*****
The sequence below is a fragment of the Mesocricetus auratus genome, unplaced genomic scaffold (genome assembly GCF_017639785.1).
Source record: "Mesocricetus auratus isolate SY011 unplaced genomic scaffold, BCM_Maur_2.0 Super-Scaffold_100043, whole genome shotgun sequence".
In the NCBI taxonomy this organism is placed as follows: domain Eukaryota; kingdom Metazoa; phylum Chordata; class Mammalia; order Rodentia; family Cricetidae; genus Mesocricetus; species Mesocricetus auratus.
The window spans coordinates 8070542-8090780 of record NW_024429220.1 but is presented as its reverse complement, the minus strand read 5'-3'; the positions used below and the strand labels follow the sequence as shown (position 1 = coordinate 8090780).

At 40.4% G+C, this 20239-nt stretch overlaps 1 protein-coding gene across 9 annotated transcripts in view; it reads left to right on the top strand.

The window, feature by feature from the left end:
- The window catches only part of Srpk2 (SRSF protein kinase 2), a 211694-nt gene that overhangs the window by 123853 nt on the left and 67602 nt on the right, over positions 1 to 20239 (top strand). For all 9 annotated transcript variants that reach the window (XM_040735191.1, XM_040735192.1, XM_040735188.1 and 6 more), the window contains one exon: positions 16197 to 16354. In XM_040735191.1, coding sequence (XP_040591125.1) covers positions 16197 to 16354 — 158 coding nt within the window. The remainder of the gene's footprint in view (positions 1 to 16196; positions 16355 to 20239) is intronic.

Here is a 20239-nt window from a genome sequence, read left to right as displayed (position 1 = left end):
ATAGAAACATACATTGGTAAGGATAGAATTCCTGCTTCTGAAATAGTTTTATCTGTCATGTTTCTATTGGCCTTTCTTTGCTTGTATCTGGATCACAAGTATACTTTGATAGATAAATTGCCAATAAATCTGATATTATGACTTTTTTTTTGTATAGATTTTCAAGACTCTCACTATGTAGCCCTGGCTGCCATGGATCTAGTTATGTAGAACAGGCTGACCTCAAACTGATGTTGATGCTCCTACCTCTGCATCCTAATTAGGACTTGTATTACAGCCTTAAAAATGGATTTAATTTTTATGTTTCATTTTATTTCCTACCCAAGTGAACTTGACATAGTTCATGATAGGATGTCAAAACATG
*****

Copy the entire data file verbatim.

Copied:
The sequence below is a fragment of the Mesocricetus auratus genome, unplaced genomic scaffold (genome assembly GCF_017639785.1).
Source record: "Mesocricetus auratus isolate SY011 unplaced genomic scaffold, BCM_Maur_2.0 Super-Scaffold_100043, whole genome shotgun sequence".
In the NCBI taxonomy this organism is placed as follows: domain Eukaryota; kingdom Metazoa; phylum Chordata; class Mammalia; order Rodentia; family Cricetidae; genus Mesocricetus; species Mesocricetus auratus.
The window spans coordinates 8070542-8090780 of record NW_024429220.1 but is presented as its reverse complement, the minus strand read 5'-3'; the positions used below and the strand labels follow the sequence as shown (position 1 = coordinate 8090780).

At 40.4% G+C, this 20239-nt stretch overlaps 1 protein-coding gene across 9 annotated transcripts in view; it reads left to right on the top strand.

The window, feature by feature from the left end:
- The window catches only part of Srpk2 (SRSF protein kinase 2), a 211694-nt gene that overhangs the window by 123853 nt on the left and 67602 nt on the right, over positions 1 to 20239 (top strand). For all 9 annotated transcript variants that reach the window (XM_040735191.1, XM_040735192.1, XM_040735188.1 and 6 more), the window contains one exon: positions 16197 to 16354. In XM_040735191.1, coding sequence (XP_040591125.1) covers positions 16197 to 16354 — 158 coding nt within the window. The remainder of the gene's footprint in view (positions 1 to 16196; positions 16355 to 20239) is intronic.

Here is a 20239-nt window from a genome sequence, read left to right as displayed (position 1 = left end):
ATAGAAACATACATTGGTAAGGATAGAATTCCTGCTTCTGAAATAGTTTTATCTGTCATGTTTCTATTGGCCTTTCTTTGCTTGTATCTGGATCACAAGTATACTTTGATAGATAAATTGCCAATAAATCTGATATTATGACTTTTTTTTTGTATAGATTTTCAAGACTCTCACTATGTAGCCCTGGCTGCCATGGATCTAGTTATGTAGAACAGGCTGACCTCAAACTGATGTTGATGCTCCTACCTCTGCATCCTAATTAGGACTTGTATTACAGCCTTAAAAATGGATTTAATTTTTATGTTTCATTTTATTTCCTACCCAAGTGAACTTGACATAGTTCATGATAGGATGTCAAAACATG